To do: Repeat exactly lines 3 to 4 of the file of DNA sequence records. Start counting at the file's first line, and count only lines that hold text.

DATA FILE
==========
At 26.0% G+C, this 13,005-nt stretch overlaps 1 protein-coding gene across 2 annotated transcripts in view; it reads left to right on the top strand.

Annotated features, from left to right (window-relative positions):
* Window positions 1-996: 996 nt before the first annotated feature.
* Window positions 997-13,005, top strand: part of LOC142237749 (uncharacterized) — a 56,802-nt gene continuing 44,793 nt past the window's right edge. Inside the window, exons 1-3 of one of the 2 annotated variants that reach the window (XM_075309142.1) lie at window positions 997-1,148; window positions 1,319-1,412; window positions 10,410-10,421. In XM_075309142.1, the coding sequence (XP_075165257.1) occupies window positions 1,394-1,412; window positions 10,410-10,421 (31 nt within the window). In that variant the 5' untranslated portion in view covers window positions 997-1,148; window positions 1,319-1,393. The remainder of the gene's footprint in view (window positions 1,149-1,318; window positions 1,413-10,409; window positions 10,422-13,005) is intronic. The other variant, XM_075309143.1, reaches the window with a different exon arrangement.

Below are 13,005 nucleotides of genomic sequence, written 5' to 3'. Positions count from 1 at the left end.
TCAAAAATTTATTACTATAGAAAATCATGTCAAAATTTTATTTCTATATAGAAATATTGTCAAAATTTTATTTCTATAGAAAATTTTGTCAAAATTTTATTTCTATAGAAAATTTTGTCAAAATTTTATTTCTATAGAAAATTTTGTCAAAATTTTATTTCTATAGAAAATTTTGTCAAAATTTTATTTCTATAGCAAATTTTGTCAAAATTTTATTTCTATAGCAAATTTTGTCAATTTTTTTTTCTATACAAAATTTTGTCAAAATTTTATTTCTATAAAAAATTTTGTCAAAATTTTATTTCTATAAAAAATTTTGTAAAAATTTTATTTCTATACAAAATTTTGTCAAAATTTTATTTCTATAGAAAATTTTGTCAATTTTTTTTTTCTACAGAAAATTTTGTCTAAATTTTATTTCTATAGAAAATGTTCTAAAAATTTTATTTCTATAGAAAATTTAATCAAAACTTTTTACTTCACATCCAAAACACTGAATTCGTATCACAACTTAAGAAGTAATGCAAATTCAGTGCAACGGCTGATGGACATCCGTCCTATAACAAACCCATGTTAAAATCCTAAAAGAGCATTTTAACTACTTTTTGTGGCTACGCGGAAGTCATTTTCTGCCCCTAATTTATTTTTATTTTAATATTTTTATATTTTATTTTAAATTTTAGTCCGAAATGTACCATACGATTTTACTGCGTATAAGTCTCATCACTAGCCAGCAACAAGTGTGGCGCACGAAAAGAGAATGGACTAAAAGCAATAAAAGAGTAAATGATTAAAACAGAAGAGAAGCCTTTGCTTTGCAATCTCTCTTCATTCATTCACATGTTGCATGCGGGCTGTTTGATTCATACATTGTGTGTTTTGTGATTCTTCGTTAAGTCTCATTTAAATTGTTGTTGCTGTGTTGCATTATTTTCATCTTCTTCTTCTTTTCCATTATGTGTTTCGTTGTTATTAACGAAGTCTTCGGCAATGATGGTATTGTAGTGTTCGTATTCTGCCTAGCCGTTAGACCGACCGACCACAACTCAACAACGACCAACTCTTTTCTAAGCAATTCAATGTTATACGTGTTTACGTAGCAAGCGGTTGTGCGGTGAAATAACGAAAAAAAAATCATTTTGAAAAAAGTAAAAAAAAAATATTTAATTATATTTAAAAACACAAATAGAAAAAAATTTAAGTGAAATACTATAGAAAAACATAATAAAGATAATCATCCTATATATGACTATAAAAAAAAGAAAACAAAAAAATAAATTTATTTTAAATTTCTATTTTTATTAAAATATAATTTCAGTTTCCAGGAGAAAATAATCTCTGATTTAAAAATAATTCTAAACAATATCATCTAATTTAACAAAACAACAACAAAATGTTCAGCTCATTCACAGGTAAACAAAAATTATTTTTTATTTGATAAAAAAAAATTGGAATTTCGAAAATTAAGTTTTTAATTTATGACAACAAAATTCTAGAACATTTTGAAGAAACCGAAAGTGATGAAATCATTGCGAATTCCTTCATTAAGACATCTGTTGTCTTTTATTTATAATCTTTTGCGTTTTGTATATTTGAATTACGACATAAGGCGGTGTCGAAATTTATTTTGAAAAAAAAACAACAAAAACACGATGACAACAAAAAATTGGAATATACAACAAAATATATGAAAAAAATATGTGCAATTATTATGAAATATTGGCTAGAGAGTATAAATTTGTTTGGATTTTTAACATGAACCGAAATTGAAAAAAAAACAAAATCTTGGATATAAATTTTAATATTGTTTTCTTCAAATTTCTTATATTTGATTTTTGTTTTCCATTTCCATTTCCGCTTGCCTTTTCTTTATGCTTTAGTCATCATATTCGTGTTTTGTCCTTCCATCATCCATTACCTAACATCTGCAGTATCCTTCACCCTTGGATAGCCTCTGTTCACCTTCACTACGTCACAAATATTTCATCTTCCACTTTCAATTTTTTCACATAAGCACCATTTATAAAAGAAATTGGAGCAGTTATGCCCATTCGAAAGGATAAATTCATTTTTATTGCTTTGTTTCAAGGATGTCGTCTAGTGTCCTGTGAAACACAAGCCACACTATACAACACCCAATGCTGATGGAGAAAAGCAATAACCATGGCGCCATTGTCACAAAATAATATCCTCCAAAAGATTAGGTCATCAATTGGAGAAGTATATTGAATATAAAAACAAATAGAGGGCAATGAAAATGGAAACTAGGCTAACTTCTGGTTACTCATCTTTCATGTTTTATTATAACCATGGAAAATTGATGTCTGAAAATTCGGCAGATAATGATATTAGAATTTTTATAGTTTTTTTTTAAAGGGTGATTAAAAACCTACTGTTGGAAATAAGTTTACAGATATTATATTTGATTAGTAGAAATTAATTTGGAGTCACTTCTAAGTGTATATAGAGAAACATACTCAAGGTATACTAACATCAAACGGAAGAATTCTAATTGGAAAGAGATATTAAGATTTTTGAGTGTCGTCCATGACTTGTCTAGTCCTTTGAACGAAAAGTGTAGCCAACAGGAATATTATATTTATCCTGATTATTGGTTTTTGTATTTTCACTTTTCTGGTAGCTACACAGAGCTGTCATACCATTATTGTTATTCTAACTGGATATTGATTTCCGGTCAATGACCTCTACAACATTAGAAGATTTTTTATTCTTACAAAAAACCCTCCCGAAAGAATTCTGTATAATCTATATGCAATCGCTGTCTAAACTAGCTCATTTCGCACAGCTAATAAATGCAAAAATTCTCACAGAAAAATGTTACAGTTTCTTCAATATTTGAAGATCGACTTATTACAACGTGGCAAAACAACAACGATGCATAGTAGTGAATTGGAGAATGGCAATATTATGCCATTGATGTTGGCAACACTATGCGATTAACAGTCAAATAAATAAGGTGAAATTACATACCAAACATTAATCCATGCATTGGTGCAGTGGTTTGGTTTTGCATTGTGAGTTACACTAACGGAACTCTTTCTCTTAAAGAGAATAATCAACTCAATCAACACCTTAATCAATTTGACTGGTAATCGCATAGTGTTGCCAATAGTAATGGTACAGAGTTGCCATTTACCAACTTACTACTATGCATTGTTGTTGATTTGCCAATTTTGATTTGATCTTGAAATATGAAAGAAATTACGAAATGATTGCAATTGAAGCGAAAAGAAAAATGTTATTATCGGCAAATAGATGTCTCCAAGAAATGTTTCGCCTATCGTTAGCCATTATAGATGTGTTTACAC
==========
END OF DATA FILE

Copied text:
* Window positions 1-996: 996 nt before the first annotated feature.
* Window positions 997-13,005, top strand: part of LOC142237749 (uncharacterized) — a 56,802-nt gene continuing 44,793 nt past the window's right edge. Inside the window, exons 1-3 of one of the 2 annotated variants that reach the window (XM_075309142.1) lie at window positions 997-1,148; window positions 1,319-1,412; window positions 10,410-10,421. In XM_075309142.1, the coding sequence (XP_075165257.1) occupies window positions 1,394-1,412; window positions 10,410-10,421 (31 nt within the window). In that variant the 5' untranslated portion in view covers window positions 997-1,148; window positions 1,319-1,393. The remainder of the gene's footprint in view (window positions 1,149-1,318; window positions 1,413-10,409; window positions 10,422-13,005) is intronic. The other variant, XM_075309143.1, reaches the window with a different exon arrangement.